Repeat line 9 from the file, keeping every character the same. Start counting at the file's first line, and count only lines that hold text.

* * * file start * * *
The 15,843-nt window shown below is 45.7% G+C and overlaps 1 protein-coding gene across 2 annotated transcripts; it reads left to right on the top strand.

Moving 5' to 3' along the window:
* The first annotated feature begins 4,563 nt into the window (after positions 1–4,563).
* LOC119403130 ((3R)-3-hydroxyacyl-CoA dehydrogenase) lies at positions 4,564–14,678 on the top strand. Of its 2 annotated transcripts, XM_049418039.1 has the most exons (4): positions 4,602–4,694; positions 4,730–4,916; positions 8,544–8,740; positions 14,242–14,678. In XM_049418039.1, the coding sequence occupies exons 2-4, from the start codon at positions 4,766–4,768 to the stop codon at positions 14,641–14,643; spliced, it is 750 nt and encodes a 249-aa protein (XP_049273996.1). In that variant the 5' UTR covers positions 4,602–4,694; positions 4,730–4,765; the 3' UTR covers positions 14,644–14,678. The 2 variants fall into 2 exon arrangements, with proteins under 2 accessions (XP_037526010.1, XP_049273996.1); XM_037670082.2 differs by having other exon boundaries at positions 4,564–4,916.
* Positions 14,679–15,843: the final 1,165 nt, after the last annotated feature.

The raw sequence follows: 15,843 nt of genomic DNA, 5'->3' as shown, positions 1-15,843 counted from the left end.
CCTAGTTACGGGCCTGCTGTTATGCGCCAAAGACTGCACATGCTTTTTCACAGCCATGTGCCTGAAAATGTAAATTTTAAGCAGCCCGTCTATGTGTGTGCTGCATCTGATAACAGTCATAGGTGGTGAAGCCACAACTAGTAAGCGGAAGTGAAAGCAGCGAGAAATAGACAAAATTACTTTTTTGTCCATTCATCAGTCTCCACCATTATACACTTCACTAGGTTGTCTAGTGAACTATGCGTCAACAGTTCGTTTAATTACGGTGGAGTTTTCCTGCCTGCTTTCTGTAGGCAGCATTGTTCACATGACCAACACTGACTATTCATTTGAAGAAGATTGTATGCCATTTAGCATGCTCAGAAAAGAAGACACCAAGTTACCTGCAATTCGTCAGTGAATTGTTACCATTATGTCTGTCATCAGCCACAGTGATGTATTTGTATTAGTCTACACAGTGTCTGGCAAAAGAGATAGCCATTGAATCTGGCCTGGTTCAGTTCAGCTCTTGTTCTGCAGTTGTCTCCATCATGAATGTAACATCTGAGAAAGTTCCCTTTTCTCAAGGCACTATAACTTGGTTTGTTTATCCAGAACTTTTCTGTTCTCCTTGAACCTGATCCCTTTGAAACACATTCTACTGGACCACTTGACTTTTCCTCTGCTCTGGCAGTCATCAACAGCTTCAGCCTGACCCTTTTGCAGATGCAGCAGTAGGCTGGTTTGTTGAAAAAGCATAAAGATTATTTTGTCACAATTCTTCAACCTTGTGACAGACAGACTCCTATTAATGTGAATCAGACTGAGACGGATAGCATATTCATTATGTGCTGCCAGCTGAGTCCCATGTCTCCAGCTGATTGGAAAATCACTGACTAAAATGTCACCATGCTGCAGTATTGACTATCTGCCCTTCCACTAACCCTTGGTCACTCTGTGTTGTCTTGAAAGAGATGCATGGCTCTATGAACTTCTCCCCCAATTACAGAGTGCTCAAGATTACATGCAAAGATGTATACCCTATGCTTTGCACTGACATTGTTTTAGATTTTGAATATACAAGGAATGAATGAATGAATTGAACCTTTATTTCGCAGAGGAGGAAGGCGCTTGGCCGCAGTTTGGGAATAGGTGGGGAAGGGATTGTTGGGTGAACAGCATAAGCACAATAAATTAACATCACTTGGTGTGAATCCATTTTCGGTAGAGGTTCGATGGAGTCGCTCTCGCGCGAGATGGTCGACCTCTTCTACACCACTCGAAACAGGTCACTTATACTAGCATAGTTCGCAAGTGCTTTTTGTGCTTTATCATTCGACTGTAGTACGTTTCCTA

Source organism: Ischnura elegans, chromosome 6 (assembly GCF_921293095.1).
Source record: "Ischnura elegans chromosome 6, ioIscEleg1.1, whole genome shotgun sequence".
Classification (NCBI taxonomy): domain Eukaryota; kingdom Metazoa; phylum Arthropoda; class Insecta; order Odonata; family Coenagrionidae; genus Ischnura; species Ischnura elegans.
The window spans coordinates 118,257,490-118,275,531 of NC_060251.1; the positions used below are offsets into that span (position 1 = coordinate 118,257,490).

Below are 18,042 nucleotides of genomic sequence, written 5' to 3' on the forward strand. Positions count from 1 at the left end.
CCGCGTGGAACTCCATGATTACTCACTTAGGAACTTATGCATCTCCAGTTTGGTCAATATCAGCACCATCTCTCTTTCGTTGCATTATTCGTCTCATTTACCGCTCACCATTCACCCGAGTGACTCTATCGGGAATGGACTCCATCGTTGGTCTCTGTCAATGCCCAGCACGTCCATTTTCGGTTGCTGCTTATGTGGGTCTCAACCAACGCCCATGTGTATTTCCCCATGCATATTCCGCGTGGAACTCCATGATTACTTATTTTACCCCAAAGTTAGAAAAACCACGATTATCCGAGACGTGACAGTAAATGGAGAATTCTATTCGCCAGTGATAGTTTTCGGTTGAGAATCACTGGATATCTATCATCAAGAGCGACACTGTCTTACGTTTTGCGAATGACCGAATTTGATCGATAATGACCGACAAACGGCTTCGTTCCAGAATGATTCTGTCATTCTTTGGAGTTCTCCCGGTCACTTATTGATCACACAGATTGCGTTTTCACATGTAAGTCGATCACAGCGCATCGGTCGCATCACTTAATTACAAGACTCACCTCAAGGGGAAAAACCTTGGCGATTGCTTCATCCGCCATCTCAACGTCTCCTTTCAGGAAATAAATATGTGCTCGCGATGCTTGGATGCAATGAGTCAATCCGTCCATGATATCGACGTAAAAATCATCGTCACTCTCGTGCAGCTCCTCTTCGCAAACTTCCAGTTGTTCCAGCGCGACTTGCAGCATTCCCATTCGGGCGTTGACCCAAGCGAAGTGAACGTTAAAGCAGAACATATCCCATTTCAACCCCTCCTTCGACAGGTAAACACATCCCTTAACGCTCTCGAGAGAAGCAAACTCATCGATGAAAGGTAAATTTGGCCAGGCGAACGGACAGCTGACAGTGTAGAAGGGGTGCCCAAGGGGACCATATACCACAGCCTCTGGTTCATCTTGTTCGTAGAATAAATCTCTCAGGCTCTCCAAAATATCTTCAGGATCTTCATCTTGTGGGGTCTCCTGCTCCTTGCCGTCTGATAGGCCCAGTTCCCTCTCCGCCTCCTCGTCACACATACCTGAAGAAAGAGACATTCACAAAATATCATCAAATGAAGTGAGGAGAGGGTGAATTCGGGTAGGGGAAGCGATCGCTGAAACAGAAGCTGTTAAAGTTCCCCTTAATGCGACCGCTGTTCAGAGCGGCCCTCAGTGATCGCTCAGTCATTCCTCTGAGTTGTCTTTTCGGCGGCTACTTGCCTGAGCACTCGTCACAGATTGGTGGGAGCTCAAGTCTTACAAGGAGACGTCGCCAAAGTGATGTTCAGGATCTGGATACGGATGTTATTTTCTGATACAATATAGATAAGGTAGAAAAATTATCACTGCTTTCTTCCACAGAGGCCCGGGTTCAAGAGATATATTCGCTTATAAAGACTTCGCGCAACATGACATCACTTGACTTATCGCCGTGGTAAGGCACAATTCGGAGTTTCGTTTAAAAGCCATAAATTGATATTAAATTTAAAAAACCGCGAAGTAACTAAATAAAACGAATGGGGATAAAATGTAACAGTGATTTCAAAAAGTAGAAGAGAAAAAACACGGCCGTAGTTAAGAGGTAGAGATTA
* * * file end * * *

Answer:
Source record: "Ischnura elegans chromosome 6, ioIscEleg1.1, whole genome shotgun sequence".